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Saturday, November 17, 2012

Blast from the Past - 2006

Tell somebody you care, and how much they really mean to you. Let them know how they have changed your life.

If you have children, encourage them with love, and let them know they are a blessing to you.

If you live to make more money, get a (new) life!

If you aren't having fun doing your job, move on to something new.

Reward excellent failures. Punish mediocre successes - Tom Peters!

Embrace change and do all you can to expose unethical behavior.

Don't allow deadbeat managers and/or lazy executives to ruin your career or influence your project.

Don't be a part of the office gossip loop.

Great leaders with ethics and a solid morale center are rare. I have never met one; however I'm sure they exist. Seek them out with everything you have.

Executives have forgotten how to be leaders. Because of this, we have a 200 billion dollar trade deficit, stock option scandals, CEOs going to prison, massive layoffs, outsourcing to India, disloyal workers, and a plethora of corrupt politicians. Make sure before you go to work for an organization you know who is running the show.

Love the unlovable.

Be nutty at work. Somebody will appreciate the break in the monotony.

Find a manager in your company that is doing a bad job and ask them about the middle management shake up that is eminent. Walk away quickly before they can respond.

Look at yourself in the mirror closely for 60 seconds. Feel really bad that you look so old, then remember that life is precious and be thankful to God that tomorrow is a new day.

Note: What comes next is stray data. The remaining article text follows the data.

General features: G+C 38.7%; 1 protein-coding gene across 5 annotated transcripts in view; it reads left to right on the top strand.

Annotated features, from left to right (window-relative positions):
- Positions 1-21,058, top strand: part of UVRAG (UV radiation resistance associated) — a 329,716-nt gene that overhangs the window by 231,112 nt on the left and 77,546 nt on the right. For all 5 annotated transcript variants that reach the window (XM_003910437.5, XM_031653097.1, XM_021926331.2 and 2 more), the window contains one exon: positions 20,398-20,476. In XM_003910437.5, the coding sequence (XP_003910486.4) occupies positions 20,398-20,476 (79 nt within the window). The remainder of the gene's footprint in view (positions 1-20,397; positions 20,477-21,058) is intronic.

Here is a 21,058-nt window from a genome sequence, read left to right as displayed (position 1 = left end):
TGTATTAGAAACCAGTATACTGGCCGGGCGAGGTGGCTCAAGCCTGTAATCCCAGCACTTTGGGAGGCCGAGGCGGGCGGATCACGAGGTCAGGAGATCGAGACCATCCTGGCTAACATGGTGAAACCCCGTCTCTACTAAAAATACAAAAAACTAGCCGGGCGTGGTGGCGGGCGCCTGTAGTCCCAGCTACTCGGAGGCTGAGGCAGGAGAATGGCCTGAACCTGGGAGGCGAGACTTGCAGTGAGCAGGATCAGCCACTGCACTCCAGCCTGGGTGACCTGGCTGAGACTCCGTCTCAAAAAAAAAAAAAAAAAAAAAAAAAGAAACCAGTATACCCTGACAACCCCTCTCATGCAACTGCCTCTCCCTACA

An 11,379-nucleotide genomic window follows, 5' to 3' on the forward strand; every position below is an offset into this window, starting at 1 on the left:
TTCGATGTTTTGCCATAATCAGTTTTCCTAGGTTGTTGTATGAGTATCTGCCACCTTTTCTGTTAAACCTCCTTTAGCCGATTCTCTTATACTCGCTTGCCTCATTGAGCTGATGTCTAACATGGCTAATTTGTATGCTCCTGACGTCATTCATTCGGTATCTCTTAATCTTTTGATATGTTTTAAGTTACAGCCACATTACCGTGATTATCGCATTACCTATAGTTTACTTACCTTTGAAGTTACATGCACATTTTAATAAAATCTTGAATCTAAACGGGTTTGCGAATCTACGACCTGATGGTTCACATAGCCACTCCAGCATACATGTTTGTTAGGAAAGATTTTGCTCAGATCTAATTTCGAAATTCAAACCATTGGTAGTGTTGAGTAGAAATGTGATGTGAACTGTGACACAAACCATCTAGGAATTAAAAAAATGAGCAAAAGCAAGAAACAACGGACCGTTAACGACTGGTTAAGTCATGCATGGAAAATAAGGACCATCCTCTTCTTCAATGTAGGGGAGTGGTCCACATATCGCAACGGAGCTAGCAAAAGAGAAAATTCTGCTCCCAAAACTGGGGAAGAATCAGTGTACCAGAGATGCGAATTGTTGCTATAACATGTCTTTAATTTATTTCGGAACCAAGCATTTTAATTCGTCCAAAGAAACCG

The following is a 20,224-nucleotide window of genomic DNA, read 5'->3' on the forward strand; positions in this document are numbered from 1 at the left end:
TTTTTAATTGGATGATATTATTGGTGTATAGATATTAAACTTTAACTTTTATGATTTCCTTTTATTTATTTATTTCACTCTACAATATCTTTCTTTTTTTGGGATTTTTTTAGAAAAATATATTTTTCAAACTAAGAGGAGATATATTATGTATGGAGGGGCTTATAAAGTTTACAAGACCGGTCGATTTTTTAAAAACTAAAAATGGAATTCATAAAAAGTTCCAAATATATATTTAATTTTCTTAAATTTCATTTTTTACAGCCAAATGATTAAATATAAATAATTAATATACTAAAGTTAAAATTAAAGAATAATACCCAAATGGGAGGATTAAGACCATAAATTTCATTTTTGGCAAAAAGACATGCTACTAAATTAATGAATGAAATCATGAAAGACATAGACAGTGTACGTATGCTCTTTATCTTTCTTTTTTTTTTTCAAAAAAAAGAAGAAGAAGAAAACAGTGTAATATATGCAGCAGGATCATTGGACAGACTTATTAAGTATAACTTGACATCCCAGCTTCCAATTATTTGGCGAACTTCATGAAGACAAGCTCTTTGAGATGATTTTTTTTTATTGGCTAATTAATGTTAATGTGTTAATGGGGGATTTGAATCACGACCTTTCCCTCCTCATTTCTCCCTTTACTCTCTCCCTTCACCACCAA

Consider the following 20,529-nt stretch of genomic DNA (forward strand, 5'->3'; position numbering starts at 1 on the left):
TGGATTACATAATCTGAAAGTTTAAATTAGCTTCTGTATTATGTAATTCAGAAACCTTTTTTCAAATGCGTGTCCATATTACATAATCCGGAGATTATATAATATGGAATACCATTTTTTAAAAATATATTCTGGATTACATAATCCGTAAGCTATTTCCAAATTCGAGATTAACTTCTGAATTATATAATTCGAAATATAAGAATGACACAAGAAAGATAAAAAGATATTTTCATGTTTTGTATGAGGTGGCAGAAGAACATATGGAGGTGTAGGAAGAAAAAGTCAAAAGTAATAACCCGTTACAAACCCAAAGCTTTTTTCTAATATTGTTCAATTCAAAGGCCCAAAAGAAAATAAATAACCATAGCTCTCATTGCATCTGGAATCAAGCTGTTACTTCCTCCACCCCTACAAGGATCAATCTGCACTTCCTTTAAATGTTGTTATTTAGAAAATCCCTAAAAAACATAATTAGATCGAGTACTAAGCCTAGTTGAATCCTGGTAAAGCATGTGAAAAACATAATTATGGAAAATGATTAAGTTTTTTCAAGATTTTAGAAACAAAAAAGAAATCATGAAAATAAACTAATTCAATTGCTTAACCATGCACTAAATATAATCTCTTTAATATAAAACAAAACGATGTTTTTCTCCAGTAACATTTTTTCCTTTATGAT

Challenge authority when it makes sense. Project managers can't be wimps.

Don't respect unrespectable people. Avoid them, workaround them, go through them. They are career killers.

If you like to solve problems and make a difference, work for a non-profit or charity.

Be a blessing to somebody.

Friday, November 16, 2012

Leadership Practices

Great article from about changing your leadership style.

You might not feel it day-to-day, but business management is in a major transition.  The old days of command-and-control leadership are fading in favor of what might be better termed a trust-and-track method, in which people are not just told what to do, but why they are doing it.  More formally, we're moving from what was called "transactional" leadership to "transformative" leadership. And there's no turning back.

Business owners certainly have a long way to go, especially in more established companies where old practices die hard.  But you can see increasing evidence that by creating a company with a clear purpose and values, you'll find your employees connect themselves to something bigger, and that increases productivity.  In other words, a culture of engagement leads to greater customer loyalty, and better financial success.

Here's my list of "old school" practices you ought to chuck, and "new school" practices to champion instead:

1. Out: Micro-management, or the need to control every aspect of your company. In: Empowerment, the ability to give your people some rope--even rope to make mistakes without blame.

2. Out: Management by walking around the office; it is no longer enough to be visible. In: Leadership by watching and listening, engaging in conversation, implementing the ideas presented to you, and distributing the results.

Click here for the rest of the article

Thursday, November 08, 2012

More Tom Peters Wisdom

Top Twenty

This list of “success factors” emerged after-the-fact from an interview with a reporter from Moscow in preparation for a seminar I’m giving in Moscow in mid-November 2012. FYI:

Just one “secret” to innovation: It’s a messy world. We’re always operating half informed. Hence, “try more stuff than the other guy” and sort it out as you go forward is the best way to up success odds. (“Ready. Fire. Aim.”—Ross Perot)